|[Note Guidelines] Photographer's Note|
|Natural Facts about the Lotus & the Water Lily:|
Although there is a botanical distinction, the lotus and water lily are often used interchangeably in folklore and mythology. Generally lotus refers to the water lily of India or the plant depicted in sacred art and stories, while the water lily is more often used by naturalists. As an example of the confusion, the World Book actually has two entries, one for the lotus, one for the water lily, both clearly referring to the same plant and neither referring to the other entry.
The lotus of India belongs to the Nelumbo genus (Nelumbo is the Sinhalese name for the plant). It has large flowers and leaves that sometimes grow up above the water. The plant's thorny stalk discourages fish from nibbling on it. The upper cupule or fleshy capsule of the lotus dries out at maturity and separates from the plant. Floating about, it scatters seed from the many perforated holes in its surface.
In Asia, there is only one species of lotus with red and white blooms. Yet early Buddhist scriptures, referring to the seven precious lotuses, mention blue and yellow flowers. The water lily, native to Egypt, has blue flowers but the yellow-flowered water lily is native to North America. This mystery may be addressed in this Buddhist sutra:
"The lotuses of heaven can change according to people's wishes, flowering when needed. In this way they bring joy to the hearts of all. There is no need to declare one false and the other real. Both are called the wondrous lotus flower."
The water lily belongs to the Nympha genus, derived from the same word as Nymph. The Greek word nymph, besides being used to describe the feminine spirits of water and trees, also means something young and budding (like the larva of certain insects) and is the name for the labia minora. In Europe, the common white water lily, the one painted by Monet, is nympha alba while in North America, we're more familiar with nuphar lutea, the yellow water lilies, also called spatterdocks or cow lilies. The English sometimes call the plant "brandy bottle" because the flowers smell like stale wine which attracts flies, the pollinators for the plant.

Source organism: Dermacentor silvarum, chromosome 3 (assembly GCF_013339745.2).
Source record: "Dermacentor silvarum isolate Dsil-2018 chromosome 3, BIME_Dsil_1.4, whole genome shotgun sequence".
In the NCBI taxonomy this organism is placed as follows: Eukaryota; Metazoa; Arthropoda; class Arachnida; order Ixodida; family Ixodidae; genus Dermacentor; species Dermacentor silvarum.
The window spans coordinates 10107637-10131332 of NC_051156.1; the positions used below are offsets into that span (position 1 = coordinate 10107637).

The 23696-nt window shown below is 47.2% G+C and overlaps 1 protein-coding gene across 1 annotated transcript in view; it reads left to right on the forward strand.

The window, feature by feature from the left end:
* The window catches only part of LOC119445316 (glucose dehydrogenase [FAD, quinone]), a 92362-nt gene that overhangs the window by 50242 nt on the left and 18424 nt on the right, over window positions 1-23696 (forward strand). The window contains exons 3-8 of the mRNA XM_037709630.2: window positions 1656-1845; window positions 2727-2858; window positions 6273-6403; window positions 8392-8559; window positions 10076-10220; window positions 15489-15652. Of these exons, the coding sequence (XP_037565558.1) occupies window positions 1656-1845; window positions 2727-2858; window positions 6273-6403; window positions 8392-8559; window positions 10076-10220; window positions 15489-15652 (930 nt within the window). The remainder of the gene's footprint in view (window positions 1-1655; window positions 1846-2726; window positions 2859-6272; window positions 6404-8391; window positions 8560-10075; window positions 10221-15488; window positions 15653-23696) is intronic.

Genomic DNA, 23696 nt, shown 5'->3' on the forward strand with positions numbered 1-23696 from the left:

Every part of the lotus found in India (nelumbo nucifera) is edible. Seeds are roasted to make puffs called mahkanas. The plant's roots are ground up to make lotus meal.
Native Americans also used the ground flour of a similar plant, Nelumbo lutea. Thomas Nuttal (quoted by Coffey) made notes in 1821 of the way the Quapaws of Arkansas used the plant. The young leaves were cooked, the tubers baked, the young seeds eaten raw or cooked and the ripe seeds of winter roasted, boiled or ground into meal. Furthermore they extracted an edible oil from the seeds.
goldyrs, CeltickRanger, ramthakur, Maite, marhowie, mayuresh, Pitoncle has marked this note useful
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|To Pitoncle: Hello||sranjan
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Superb composition, Dr. Subhash!
You have "seen" it first and then captured it with your camera.
Amazing colours and contrast.
The flower looks three-dimensional and pleases not only my eyes but also my soul.
Thanks for sharing this image.
An interesting note with a brilliant shot, my friend Ranjan!
very well done!
beautiful image with very fine POV & DOF, beautiful luminosity
of the image, excellent sharpness and details,
and very educative notes, TFS
- [2008-07-14 7:18]
How beautiful this water lily! I like very much the colors. Good framing and composition and very interesting note.
Thank you very much for sharing.
Bright vivid colors seen in the lotus, and it stands out very well in the frame.
Well exposed with nice detail & DOF.
Thank you for the comprehensive notes on this also,
beautiful shot of water lily with nice details,lovely colours and good pov,
J'aime particulièrement le graphisme de ces fleurs et la restituion que tu en fais, couleurs et détails, est particulièrement réussie sous un excellent angle de prise de vue.
A bientôt sur TN pour de nouvelles aventures.